During that time, enrolled members of the Osage Indian nation were among the wealthiest people per capita in the world. The rich oil fields beneath their reservation brought millions of dollars into the tribe annually, distributed to tribal members holding "headrights" that could not be bought or sold but only inherited. This vast wealth attracted the attention of unscrupulous whites who found ways to divert it to themselves by marrying Osage women or by having Osage declared legally incompetent so the whites could fleece them through the administration of their estates. For some, however, these deceptive tactics were not enough, and a plague of violent death—by shooting, poison, orchestrated automobile accident, and bombing—began to decimate the Osage in what they came to call the "Reign of Terror." Corrupt and incompetent law enforcement and judicial systems ensured that the perpetrators were never found or punished until the young J. Edgar Hoover saw cracking these cases as a means of burnishing the reputation of the newly professionalized FBI. Bestselling New Yorker staff writer Grann (The Devil and Sherlock Holmes: Tales of Murder, Madness, and Obsession, 2010, etc.) follows Special Agent Tom White and his assistants as they track the killers of one extended Osage family through a closed local culture of greed, bigotry, and lies in pursuit of protection for the survivors and justice for the dead. But he doesn't stop there; relying almost entirely on primary and unpublished sources, the author goes on to expose a web of conspiracy and corruption that extended far wider than even the FBI ever suspected. This page-turner surges forward with the pacing of a true-crime thriller, elevated by Grann's crisp and evocative prose and enhanced by dozens of period photographs.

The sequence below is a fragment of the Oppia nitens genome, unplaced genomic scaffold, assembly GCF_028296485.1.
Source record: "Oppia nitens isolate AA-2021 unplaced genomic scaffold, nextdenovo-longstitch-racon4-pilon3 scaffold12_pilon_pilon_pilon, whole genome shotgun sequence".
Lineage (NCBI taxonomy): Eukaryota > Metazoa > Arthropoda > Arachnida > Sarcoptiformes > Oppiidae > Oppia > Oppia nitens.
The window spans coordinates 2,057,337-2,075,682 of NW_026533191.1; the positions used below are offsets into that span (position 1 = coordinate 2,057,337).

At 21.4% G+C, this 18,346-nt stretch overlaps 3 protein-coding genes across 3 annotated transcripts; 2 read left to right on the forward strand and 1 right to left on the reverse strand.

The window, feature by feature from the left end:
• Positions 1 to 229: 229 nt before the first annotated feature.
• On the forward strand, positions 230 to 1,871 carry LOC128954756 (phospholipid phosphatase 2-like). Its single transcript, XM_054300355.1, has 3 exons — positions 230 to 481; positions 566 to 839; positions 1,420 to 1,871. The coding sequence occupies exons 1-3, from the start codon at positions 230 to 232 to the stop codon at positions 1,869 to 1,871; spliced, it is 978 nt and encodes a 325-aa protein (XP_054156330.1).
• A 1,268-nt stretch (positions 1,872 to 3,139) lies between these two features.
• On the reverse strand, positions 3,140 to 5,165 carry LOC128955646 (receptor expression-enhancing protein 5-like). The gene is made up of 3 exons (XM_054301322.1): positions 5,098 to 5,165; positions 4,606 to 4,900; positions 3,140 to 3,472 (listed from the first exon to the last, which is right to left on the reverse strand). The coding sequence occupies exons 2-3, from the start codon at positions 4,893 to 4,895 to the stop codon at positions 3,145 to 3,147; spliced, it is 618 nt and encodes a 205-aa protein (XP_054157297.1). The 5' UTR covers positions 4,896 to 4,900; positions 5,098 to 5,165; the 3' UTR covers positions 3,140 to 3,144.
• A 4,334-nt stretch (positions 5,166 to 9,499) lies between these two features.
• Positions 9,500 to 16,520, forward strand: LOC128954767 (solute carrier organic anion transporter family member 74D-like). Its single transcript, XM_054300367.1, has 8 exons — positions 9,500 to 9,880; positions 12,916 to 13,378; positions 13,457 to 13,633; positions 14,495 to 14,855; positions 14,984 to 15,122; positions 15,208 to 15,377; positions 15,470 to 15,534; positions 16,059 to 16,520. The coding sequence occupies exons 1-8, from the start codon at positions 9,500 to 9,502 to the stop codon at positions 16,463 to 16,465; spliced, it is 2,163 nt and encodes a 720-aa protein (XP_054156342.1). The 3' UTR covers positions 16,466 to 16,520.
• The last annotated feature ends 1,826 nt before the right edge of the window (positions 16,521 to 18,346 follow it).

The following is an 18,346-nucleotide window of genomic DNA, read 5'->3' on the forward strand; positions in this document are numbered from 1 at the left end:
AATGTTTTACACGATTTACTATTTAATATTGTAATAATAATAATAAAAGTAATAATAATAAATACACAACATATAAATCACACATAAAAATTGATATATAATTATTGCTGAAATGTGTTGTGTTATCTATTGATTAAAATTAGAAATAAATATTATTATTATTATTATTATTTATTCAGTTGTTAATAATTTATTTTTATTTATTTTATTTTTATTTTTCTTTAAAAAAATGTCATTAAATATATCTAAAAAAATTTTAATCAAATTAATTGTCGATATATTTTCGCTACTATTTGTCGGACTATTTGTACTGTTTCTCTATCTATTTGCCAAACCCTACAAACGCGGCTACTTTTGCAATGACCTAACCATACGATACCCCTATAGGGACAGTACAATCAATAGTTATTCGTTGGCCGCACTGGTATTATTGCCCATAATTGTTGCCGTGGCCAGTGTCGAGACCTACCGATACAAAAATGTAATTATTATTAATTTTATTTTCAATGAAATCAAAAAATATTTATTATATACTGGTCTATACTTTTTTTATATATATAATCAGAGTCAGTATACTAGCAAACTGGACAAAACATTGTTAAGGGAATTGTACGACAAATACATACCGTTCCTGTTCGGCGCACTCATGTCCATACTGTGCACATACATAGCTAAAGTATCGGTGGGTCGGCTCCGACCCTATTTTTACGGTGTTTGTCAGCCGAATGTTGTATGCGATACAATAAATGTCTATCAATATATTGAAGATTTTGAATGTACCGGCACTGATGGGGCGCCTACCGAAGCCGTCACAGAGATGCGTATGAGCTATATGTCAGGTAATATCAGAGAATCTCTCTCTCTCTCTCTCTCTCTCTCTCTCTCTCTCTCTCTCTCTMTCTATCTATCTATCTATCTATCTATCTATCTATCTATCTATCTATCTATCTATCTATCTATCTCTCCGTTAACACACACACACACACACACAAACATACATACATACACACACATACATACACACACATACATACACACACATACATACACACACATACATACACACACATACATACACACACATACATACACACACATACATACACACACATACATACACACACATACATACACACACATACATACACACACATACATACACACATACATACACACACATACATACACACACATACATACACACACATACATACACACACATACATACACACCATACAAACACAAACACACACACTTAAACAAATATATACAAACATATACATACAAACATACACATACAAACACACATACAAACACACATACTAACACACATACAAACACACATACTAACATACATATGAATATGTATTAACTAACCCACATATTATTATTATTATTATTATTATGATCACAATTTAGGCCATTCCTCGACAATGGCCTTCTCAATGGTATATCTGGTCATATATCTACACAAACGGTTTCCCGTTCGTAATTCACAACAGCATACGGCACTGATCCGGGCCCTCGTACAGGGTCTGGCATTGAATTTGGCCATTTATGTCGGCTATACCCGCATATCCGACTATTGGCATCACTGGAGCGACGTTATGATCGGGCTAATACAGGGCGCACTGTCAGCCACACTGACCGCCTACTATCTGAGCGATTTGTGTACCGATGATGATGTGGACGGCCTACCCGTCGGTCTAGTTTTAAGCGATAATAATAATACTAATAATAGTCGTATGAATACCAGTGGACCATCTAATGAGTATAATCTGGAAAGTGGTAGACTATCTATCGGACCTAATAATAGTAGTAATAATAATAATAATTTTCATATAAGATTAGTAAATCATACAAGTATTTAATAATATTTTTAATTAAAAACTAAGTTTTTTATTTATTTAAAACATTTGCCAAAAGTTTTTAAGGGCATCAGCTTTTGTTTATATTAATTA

Dogged original research and superb narrative skills come together in this gripping account of pitiless evil.

Pub Date: April 18, 2017

ISBN: 978-0-385-53424-6

Page Count: 352

Publisher: Doubleday

Review Posted Online: Feb. 1, 2017

Kirkus Reviews Issue: Feb. 15, 2017

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NIGHT

The author's youthfulness helps to assure the inevitable comparison with the Anne Frank diary although over and above the...

Elie Wiesel spent his early years in a small Transylvanian town as one of four children. 

He was the only one of the family to survive what Francois Maurois, in his introduction, calls the "human holocaust" of the persecution of the Jews, which began with the restrictions, the singularization of the yellow star, the enclosure within the ghetto, and went on to the mass deportations to the ovens of Auschwitz and Buchenwald. There are unforgettable and horrifying scenes here in this spare and sombre memoir of this experience of the hanging of a child, of his first farewell with his father who leaves him an inheritance of a knife and a spoon, and of his last goodbye at Buchenwald his father's corpse is already cold let alone the long months of survival under unconscionable conditions. 

The author's youthfulness helps to assure the inevitable comparison with the Anne Frank diary although over and above the sphere of suffering shared, and in this case extended to the death march itself, there is no spiritual or emotional legacy here to offset any reader reluctance.

Pub Date: Jan. 16, 2006

ISBN: 0374500010

Page Count: 120

Publisher: Hill & Wang

Review Posted Online: Oct. 7, 2011

Kirkus Reviews Issue: Jan. 15, 2006